FAU’s First Generation Students in Kelly/Strul Program Defy Statistics

First generation FAU students Angie Joseph, Neasha Prince and Ta'Shyra Johnson

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FAU foundation logo  First generation FAU students Angie Joseph, Neasha Prince and Ta'Shyra Johnson

By Alexis Sobel

“I’ve become my own champion.”

That’s how Neasha Prince described her time at Florida Atlantic University as a first-generation college graduate. As a freshman, she co-founded First & Proud, an organization for first-generation students that now boasts 1,100 members.

“College allowed me to explore new parts of who I was,” she stated, who graduated with degrees in sociology and psychology last summer. “I am more than just a Black woman. I am a proud, young, Black Haitian American woman who wants to make a difference in this world.”

In the fall, Neasha began law school at St. Thomas University in Miami Gardens, Florida.

Unfortunately, her academic success is uncommon for most first-generation students. According to a recent EAB study, a consulting group for schools and colleges, 90 percent of low-income first-generation collegiate hopefuls do not graduate on time. Worse yet, they are more than twice as likely to leave school without a degree.

The Kelly/Strul Emerging Scholars Program at Florida Atlantic University is attempting to change those odds.

The program, now in its sixth year, combines a full financial aid package with wraparound services such as on campus housing, tutoring, advising, mentoring and career coaching. This all-encompassing approach to education provides support to first-generation students who otherwise lack family members who can guide them through college life.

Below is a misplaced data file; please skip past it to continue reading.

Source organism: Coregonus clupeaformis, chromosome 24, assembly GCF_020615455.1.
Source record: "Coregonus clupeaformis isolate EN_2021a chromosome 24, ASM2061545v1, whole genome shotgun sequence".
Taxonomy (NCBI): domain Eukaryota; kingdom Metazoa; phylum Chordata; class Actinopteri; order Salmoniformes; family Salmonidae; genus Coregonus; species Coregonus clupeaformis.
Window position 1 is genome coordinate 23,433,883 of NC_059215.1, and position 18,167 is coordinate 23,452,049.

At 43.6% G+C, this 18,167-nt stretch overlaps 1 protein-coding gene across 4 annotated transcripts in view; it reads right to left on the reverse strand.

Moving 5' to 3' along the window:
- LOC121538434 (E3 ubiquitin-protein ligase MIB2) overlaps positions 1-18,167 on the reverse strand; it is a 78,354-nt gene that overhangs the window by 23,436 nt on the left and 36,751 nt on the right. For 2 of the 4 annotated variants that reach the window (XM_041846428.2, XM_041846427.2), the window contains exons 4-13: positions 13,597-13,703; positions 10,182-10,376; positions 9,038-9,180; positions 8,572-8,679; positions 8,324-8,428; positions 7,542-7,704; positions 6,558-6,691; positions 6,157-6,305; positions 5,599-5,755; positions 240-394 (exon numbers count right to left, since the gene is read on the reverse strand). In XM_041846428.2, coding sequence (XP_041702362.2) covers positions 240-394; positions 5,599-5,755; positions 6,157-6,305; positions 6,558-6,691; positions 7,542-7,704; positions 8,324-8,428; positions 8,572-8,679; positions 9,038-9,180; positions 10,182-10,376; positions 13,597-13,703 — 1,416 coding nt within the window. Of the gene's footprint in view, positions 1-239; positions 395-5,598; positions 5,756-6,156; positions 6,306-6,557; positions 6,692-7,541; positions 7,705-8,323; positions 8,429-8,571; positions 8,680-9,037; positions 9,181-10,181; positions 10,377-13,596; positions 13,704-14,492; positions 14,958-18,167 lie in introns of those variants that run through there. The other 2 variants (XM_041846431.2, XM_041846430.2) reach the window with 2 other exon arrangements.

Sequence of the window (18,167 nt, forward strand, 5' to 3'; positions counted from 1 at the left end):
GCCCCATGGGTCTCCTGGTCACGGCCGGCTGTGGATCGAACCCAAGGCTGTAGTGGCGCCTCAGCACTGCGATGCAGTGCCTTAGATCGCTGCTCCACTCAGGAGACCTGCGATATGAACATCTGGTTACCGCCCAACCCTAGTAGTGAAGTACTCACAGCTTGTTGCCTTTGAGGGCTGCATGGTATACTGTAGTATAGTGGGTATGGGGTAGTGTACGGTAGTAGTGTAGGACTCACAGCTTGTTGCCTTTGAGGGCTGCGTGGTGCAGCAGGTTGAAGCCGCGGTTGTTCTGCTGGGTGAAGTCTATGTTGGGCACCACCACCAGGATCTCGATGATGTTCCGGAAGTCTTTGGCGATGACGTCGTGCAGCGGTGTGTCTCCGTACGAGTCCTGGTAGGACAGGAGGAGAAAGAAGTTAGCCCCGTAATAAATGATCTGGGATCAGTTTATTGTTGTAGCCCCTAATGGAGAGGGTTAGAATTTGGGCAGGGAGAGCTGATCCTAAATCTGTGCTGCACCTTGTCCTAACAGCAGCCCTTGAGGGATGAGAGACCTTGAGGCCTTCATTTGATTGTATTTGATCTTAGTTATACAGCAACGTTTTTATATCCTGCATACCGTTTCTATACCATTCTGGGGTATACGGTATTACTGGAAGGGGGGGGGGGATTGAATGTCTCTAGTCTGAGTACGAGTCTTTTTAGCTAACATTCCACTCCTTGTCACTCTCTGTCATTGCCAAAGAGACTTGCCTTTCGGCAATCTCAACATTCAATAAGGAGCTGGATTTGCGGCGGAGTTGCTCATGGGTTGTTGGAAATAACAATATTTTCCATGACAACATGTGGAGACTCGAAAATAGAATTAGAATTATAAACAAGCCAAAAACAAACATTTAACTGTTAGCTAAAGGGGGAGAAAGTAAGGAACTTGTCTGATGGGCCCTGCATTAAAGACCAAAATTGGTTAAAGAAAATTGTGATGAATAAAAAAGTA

To date, the program boasts eight graduates and 60 students working towards their career goals.

Sitting next to Neasha is fellow graduate Angie Joseph. After graduation, Angie earned a role as a fellow for the Global Leaders Program, which empowers cultural changemakers to grow organizations that impact communities. She dreams of launching her own nonprofit for children, teaching art and offering a creative outlet for young creatives.

“These are people that understand exactly what you are going through,” Angie shares. “Having the other scholars around just to understand and support each other was something that I can’t even put into words. Being a Kelly/Strul Emerging Scholar meant I had a family of first-generation students who were just like me.”

While on campus the scholars are encouraged to help one another, both academically and socially. Kelly/Strul students live together in the same residence hall and participate in monthly program meet ups. Seasoned scholars are matched with incoming freshman and act as a mentor, offering reassurance and a friendly guide while navigating college life.

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